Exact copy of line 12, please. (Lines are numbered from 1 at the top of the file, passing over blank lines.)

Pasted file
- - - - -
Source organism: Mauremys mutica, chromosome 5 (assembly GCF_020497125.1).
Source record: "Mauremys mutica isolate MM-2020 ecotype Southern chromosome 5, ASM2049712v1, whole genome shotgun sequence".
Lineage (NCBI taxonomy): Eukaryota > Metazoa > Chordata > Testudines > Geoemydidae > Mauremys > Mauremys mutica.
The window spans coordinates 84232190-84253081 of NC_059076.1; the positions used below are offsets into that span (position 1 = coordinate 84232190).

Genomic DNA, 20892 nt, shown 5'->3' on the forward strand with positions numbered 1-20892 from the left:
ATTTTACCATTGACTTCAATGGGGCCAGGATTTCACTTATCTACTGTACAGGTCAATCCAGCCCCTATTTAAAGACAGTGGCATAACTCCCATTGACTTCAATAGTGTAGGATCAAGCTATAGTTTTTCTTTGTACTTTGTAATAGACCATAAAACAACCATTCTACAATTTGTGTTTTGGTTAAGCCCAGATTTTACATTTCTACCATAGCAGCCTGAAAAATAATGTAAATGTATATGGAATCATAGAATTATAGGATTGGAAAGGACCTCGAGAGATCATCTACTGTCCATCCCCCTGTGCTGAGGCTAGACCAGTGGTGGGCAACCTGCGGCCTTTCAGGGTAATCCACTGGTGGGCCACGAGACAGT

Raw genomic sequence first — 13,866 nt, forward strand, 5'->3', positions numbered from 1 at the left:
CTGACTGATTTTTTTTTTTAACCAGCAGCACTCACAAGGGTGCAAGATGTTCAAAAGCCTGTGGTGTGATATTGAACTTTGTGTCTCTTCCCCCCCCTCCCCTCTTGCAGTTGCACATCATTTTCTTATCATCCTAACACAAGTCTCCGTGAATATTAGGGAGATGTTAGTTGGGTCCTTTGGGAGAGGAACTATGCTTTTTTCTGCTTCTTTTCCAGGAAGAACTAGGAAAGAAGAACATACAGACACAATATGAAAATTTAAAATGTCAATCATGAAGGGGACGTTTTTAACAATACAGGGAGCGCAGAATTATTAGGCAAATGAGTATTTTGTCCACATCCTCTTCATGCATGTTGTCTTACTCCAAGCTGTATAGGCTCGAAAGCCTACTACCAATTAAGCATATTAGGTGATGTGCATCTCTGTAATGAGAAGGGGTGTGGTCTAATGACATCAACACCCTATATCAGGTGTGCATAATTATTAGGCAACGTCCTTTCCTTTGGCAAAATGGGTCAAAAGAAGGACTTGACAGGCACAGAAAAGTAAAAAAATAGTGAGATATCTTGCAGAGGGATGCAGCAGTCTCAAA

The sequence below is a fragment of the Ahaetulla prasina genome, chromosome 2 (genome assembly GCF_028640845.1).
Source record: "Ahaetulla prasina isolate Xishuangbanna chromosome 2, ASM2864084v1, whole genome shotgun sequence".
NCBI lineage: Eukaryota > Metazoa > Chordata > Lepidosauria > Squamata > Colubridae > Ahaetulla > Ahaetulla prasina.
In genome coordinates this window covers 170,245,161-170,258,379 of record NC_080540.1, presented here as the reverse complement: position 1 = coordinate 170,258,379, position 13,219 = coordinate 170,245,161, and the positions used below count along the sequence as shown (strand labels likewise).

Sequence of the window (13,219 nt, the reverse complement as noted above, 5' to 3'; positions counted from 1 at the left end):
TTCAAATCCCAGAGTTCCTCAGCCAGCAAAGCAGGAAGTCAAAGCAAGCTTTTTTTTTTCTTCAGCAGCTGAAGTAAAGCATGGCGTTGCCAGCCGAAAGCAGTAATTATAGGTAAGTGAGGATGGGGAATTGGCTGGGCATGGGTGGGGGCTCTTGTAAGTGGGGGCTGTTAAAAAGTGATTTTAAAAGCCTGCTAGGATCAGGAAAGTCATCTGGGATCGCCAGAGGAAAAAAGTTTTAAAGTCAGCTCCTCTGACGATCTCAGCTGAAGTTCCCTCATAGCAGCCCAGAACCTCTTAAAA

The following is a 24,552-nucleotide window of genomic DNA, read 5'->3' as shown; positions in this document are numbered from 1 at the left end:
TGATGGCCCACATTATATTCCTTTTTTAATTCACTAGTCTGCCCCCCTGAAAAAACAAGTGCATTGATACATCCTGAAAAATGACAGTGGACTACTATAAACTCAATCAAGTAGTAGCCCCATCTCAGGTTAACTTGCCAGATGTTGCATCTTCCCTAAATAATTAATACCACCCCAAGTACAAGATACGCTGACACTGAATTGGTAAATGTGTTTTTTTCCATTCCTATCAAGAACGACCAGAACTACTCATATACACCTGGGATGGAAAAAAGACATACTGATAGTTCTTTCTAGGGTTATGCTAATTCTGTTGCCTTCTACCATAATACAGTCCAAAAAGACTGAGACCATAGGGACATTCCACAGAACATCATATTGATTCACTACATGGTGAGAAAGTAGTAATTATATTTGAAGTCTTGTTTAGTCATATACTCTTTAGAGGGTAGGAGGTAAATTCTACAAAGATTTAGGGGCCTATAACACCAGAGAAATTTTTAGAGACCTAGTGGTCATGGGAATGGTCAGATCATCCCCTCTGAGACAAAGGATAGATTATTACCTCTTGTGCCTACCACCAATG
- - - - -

In genome coordinates this window covers 170,245,161-170,258,379 of record NC_080540.1, presented here as the reverse complement: position 1 = coordinate 170,258,379, position 13,219 = coordinate 170,245,161, and the positions used below count along the sequence as shown (strand labels likewise).